The long-held belief that divorce is the root cause of a host of troubles children face may not entirely be true (Howell 14). It turns out that any child’s behavior may not be a function of his/her parent’s marital status as has been assumed in the past. Allen Li, Associate Director of the Population Research center at the RAND Corporation in Santa Monica and author of this contradictory opinion, summarizes his finding by stating that bad behavior is an isolated trait that depends on individual marriages and the family, and has nothing to do with divorce. He refuses to classify parents’ split as either good or bad.
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This line of view on divorce and bad behavior may be new but appears to have received backing among notable figures. Robert Emery from the University of Virginia at Charlottesville, though not entirely supportive of the new conclusion, is in agreement with the line of thinking. He believes that past researches have been overly simplistic in assuming that divorce is a cause of behavior problems.
Li’s study carried out on 6,332 children examined their conduct before and after their parents split. He notes that there is a slight increase in bad behavior in post-divorce period, which he evaluates as insignificant considering the large sample. He avers that the trend of misconduct that begins before divorce of parents might continue even without the parents separation. A famous social demographer Andrew Cherlin of Johns Hopkins University, Baltimore, supported such opinion, too. As early as the 1990s, looking at children before and after divorce, he concluded from his findings that some of the problems showed by kids after parents’ split were well-apparent even before it. He concluded that in the long run most children are not affected with parents’ separation. Li appears to have borrowed some part from these early findings. All these researchers agree that as much as divorce raises chances of children having problems in future, when it comes to their behavior, there is little if any correlation with it.
In light of Li’s assertions, there are several gaps that remain unbridged. His conclusions leave more questions than answers. To begin with, unlike a majority of previous studies on the effect of divorce on children, Li chooses not to compare kids of married parents with those of separated parents. In his research, he only focuses on children’s behavior before and after split. In this kind of approach, as observed by Elizabeth Marquardt in her book, Li manages to control many things thus making the effects of divorce disappear. His sample may be large enough to obtain sufficient data. However, the objective of his research is skewed intentionally to fit his thinking. Many of these previous findings concur with the fact that Li’s work has extensively understated the difficulty that parents’ divorce causes for children.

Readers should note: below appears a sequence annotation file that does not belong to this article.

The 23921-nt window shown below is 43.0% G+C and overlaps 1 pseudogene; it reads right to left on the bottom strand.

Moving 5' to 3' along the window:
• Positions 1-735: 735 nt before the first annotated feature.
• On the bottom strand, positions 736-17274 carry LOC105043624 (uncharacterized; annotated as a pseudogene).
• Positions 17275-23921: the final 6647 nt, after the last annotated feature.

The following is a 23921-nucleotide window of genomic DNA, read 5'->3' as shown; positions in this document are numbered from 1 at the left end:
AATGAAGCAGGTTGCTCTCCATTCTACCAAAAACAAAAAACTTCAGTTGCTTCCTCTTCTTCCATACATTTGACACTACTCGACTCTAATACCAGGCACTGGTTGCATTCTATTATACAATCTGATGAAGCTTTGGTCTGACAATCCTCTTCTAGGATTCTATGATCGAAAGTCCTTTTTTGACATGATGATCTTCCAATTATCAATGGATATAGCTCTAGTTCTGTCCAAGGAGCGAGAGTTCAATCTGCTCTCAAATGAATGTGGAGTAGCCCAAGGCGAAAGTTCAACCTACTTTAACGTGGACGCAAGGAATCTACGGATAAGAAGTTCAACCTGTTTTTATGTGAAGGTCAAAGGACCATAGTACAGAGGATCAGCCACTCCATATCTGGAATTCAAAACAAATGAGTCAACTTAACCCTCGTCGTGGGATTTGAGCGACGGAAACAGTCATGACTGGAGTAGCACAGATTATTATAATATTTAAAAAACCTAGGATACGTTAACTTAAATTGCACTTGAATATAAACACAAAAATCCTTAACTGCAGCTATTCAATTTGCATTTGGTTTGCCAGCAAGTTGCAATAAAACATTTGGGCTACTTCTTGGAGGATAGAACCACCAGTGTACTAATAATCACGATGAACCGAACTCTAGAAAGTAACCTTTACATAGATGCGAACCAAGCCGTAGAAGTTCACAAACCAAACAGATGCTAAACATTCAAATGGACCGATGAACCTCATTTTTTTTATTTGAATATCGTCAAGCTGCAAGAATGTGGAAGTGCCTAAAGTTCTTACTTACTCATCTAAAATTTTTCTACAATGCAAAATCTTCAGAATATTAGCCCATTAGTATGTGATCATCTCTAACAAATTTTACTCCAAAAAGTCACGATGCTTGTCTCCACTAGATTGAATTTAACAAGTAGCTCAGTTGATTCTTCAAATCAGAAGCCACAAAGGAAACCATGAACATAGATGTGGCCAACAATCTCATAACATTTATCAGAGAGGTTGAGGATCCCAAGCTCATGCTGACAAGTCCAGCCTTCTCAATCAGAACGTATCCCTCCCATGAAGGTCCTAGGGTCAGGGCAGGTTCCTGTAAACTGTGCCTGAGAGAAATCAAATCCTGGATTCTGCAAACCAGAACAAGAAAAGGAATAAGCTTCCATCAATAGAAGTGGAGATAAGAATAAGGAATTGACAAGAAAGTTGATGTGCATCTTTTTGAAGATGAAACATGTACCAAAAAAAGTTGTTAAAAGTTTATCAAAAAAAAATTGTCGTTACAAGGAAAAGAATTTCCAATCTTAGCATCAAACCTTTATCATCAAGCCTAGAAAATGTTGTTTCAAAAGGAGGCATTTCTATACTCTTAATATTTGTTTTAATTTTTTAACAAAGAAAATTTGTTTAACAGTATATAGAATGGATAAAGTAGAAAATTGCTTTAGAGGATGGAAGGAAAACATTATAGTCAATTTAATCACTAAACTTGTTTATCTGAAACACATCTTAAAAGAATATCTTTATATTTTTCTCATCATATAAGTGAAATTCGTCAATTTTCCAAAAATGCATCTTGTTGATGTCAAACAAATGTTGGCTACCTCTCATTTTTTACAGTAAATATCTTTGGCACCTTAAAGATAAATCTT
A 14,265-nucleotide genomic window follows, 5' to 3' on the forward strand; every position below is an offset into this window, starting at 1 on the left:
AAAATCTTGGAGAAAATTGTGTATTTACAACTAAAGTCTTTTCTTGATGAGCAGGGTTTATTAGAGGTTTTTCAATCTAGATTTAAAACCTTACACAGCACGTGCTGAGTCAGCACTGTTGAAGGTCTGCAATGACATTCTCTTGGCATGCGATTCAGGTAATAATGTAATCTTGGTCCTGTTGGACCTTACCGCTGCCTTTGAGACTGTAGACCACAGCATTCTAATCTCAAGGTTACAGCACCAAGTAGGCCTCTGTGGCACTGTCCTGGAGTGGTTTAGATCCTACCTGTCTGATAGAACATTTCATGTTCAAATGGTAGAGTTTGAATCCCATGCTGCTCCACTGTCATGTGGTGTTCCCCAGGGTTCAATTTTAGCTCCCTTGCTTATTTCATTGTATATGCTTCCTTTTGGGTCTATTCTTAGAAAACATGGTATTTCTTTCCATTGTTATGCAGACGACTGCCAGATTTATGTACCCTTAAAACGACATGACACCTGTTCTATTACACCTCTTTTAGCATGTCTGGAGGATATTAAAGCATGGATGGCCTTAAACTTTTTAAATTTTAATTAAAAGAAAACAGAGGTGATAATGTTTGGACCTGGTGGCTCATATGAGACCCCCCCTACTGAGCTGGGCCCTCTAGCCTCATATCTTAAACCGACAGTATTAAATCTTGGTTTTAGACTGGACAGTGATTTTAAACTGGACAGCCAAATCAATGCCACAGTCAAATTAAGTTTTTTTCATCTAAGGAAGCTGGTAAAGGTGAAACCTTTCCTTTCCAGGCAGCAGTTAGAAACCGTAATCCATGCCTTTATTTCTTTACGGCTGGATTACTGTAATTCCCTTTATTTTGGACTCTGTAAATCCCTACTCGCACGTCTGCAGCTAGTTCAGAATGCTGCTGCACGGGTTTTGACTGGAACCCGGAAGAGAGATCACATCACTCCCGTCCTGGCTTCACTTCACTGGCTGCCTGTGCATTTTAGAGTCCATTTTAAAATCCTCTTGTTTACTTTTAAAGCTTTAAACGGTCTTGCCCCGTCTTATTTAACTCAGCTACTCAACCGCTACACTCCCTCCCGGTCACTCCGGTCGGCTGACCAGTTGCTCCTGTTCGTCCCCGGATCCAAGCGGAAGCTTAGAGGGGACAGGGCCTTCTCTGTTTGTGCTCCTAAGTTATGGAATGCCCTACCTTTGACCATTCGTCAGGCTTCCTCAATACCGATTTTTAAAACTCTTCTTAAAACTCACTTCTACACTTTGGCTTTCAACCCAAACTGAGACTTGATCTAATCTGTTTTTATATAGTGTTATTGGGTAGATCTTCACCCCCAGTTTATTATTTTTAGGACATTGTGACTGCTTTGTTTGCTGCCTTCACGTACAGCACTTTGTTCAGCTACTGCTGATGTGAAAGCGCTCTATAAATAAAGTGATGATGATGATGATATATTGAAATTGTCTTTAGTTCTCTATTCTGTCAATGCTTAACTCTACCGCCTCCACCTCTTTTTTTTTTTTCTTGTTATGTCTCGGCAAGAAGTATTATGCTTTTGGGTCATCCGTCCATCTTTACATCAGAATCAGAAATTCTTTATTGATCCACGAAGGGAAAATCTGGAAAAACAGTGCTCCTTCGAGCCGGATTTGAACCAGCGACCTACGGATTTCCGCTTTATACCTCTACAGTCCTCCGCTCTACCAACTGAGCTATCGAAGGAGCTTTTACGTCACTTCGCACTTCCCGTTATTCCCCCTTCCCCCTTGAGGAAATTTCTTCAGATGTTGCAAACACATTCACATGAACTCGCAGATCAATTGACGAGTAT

Moreover, as noted by a study published in 2005 by the Brookings Institution and Princeton University, kids from full families feel more confident emotionally, socially and economically. What is more, Elizabeth Marquardt, Vice President at the Institute for American Values in New York, notes in her book published the same year, that even an unhappy parents’ life together but without a lot of conflicts is far much better for children than divorce. If to take into consideration these and many other findings then Li’s work scratches just the surface of the issue of parents’ separation being a function of kids’ behavior.
A majority of notable people who concur with Li also admonish about the same. They all agree that Li’s work does not represent a clear picture of the situation he is studying. Robert Emery from the University of Virginia at Charlottesville, though concurring that past researches have overestimated the effect of divorce on children’s behavior, asserts that Li’s conclusions are ‘too strong’. Andrew Cherlin from Johns Hopkins University in Baltimore, whose early studies focused on a comparative analysis of kids before and after parents’ separation compared with those from stable families, noted that though not all problems shown by children after parents’ split are due to it. He concludes by stating that divorce has the effect of raising the risks of a child having problems.
For any interested party on this topic, Li’s work cannot be given up completely. His work is considerable important. However, Li needs to expand his sample to cover children from full stable families. With this adjustment in his study, he can get a clearer picture. By only comparing kids’ behavior before and after divorce, Li fails to capture the case if the parents may not have separated. Probably, the parents would have been able to detect the bad conduct early enough and be in a position to correct the child.
Children’s behavior is manifested in their emotional, social and economic performance (Gonzalez and Tarja 97). The research has indicated that kids from two-parent families perform better emotionally, socially and economically. By picking on bad behavior as a key element for his study, Li misrepresents the potential of children from such families. In doing so, he falsely indicates that kids can grow on their own and still pick the qualities required to be responsible adults. Children as we know, learn from adults and some of the traits they transfer to their kids are borrowed from their parents (Wilson 23). Thus, it is clear that divorce negatively affects a child’s overall behavior and, by extension, wellbeing.